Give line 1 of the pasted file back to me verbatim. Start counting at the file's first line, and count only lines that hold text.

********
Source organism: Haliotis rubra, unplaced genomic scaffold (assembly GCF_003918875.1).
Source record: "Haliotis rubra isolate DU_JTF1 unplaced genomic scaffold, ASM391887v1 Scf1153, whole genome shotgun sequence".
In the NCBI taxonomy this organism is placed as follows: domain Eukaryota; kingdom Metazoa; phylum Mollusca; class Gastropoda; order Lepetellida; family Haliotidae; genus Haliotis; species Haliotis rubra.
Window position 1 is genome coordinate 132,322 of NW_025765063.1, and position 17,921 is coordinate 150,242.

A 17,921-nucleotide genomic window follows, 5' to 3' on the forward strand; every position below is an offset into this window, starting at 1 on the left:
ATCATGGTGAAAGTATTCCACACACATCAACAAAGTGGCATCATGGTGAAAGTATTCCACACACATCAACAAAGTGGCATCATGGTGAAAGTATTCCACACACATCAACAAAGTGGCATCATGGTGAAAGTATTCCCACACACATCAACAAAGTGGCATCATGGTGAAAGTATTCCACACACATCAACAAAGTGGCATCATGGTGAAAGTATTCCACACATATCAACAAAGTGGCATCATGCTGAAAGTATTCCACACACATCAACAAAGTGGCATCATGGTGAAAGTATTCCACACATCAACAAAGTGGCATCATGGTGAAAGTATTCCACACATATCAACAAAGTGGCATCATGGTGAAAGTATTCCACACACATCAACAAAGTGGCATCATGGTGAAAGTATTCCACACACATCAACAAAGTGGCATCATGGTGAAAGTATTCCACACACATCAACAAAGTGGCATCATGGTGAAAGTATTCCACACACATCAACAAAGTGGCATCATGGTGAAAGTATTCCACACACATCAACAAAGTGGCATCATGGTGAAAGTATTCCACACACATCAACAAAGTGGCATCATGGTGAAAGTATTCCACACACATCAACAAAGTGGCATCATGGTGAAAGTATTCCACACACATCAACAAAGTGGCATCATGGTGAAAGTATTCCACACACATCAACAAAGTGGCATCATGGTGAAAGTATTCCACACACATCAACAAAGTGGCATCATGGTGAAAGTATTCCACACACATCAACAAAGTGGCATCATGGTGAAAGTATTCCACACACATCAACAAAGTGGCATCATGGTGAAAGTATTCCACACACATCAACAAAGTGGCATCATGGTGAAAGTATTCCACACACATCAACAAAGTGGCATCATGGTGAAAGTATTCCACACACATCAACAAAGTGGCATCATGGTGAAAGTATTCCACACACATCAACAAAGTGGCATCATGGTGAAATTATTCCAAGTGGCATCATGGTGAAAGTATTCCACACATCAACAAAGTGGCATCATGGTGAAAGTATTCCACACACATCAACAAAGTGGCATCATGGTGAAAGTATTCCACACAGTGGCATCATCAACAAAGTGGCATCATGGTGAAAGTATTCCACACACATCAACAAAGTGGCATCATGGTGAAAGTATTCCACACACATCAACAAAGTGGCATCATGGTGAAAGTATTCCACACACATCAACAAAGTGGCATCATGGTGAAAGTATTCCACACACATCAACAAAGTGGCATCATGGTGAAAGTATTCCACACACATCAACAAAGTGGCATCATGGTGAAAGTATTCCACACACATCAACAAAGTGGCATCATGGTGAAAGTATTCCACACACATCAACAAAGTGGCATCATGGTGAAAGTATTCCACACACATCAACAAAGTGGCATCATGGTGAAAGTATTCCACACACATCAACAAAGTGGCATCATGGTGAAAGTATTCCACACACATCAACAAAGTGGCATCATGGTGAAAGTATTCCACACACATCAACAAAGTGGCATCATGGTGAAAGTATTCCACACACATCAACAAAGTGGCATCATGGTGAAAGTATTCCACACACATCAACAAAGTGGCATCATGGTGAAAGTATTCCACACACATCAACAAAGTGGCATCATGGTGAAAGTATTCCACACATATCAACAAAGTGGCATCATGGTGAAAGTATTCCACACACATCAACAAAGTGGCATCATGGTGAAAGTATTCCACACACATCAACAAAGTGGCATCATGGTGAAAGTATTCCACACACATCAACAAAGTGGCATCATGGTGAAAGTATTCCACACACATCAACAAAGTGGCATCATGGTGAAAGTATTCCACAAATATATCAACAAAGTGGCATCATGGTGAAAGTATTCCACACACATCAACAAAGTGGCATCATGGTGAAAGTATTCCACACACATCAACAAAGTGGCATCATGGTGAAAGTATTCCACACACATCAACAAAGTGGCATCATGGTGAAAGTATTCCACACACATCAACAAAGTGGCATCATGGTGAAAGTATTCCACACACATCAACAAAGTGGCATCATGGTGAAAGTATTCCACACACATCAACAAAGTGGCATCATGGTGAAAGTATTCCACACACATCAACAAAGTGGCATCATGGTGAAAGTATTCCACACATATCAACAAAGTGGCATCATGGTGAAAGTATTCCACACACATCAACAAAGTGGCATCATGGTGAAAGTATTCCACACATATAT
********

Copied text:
Source organism: Haliotis rubra, unplaced genomic scaffold (assembly GCF_003918875.1).